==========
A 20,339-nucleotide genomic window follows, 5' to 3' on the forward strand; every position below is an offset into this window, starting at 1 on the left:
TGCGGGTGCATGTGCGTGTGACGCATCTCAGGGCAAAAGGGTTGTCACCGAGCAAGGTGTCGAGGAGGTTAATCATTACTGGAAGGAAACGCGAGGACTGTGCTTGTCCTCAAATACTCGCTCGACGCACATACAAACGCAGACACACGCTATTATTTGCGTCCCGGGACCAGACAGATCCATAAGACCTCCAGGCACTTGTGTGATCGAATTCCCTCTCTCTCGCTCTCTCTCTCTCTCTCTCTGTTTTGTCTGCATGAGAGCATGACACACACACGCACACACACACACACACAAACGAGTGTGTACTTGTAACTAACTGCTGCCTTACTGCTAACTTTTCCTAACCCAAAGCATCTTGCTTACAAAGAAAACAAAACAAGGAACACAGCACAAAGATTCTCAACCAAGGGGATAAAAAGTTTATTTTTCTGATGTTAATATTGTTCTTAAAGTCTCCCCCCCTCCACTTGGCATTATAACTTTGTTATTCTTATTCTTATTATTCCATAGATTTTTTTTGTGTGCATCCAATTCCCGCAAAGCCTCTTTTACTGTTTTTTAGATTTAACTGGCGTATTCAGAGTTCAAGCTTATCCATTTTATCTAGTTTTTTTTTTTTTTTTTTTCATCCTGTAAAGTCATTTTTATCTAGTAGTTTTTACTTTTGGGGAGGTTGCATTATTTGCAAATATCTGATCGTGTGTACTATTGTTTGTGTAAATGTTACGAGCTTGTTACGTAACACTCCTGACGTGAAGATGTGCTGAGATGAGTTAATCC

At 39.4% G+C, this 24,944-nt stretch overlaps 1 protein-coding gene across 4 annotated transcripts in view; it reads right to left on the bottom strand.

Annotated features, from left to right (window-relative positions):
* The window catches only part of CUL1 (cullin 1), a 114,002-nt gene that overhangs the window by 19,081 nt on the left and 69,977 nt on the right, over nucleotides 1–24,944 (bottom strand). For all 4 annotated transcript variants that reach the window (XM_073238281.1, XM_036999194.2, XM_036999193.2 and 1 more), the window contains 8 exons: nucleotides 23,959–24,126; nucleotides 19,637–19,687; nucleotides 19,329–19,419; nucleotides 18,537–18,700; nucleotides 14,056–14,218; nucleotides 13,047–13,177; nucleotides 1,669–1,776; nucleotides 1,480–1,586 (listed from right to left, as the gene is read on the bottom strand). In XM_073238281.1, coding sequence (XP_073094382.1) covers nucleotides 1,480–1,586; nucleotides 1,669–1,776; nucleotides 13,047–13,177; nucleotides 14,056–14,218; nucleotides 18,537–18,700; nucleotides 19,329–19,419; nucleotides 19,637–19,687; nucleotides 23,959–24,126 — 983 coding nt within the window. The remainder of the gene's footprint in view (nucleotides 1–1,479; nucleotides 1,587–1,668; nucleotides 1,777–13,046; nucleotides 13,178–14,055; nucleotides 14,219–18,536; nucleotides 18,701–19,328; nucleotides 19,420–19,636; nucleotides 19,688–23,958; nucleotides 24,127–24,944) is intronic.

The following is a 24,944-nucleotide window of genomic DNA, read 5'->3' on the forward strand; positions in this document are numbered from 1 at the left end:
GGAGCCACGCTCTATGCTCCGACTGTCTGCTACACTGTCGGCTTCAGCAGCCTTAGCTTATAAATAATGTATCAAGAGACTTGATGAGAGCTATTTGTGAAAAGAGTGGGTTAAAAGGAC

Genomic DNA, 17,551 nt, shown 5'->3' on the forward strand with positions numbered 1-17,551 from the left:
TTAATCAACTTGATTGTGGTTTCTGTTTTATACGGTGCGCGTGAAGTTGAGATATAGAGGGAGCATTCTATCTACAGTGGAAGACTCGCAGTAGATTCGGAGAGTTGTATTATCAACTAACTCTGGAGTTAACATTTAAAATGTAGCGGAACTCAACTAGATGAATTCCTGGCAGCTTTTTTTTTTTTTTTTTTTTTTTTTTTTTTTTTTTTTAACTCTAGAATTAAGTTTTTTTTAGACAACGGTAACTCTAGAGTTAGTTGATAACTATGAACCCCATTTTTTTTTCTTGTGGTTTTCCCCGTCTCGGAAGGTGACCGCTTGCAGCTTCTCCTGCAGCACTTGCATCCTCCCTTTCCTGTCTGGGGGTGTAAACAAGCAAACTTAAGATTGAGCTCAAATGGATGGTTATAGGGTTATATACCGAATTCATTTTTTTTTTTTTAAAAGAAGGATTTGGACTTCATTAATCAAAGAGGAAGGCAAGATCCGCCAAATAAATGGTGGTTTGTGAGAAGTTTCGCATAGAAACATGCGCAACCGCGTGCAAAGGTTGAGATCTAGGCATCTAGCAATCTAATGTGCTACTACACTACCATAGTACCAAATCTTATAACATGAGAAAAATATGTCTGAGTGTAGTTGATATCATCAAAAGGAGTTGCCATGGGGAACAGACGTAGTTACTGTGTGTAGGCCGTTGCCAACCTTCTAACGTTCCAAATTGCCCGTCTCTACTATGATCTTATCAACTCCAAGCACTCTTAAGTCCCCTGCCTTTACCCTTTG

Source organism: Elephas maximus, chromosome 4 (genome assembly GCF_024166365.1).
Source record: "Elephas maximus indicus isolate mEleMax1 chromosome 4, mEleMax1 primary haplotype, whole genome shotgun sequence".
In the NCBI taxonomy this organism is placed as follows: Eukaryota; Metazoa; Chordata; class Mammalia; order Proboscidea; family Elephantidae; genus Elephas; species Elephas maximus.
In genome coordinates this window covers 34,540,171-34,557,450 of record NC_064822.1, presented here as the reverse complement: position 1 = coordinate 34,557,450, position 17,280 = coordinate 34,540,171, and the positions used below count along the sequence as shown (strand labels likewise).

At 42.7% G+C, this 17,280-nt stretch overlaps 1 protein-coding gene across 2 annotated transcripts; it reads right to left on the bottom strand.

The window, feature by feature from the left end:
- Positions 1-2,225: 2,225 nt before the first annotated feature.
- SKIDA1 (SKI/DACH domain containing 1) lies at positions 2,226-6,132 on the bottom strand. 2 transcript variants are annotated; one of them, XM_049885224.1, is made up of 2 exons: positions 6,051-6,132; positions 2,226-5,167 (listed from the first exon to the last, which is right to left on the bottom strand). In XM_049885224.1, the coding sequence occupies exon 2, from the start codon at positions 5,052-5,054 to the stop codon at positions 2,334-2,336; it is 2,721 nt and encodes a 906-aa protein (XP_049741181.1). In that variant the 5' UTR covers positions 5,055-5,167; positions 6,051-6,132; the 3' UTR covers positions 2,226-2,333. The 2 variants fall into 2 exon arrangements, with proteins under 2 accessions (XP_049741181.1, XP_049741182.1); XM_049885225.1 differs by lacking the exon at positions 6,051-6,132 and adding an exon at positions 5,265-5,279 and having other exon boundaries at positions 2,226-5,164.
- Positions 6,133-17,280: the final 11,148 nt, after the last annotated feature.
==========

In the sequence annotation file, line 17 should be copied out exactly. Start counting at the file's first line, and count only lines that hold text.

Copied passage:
- SKIDA1 (SKI/DACH domain containing 1) lies at positions 2,226-6,132 on the bottom strand. 2 transcript variants are annotated; one of them, XM_049885224.1, is made up of 2 exons: positions 6,051-6,132; positions 2,226-5,167 (listed from the first exon to the last, which is right to left on the bottom strand). In XM_049885224.1, the coding sequence occupies exon 2, from the start codon at positions 5,052-5,054 to the stop codon at positions 2,334-2,336; it is 2,721 nt and encodes a 906-aa protein (XP_049741181.1). In that variant the 5' UTR covers positions 5,055-5,167; positions 6,051-6,132; the 3' UTR covers positions 2,226-2,333. The 2 variants fall into 2 exon arrangements, with proteins under 2 accessions (XP_049741181.1, XP_049741182.1); XM_049885225.1 differs by lacking the exon at positions 6,051-6,132 and adding an exon at positions 5,265-5,279 and having other exon boundaries at positions 2,226-5,164.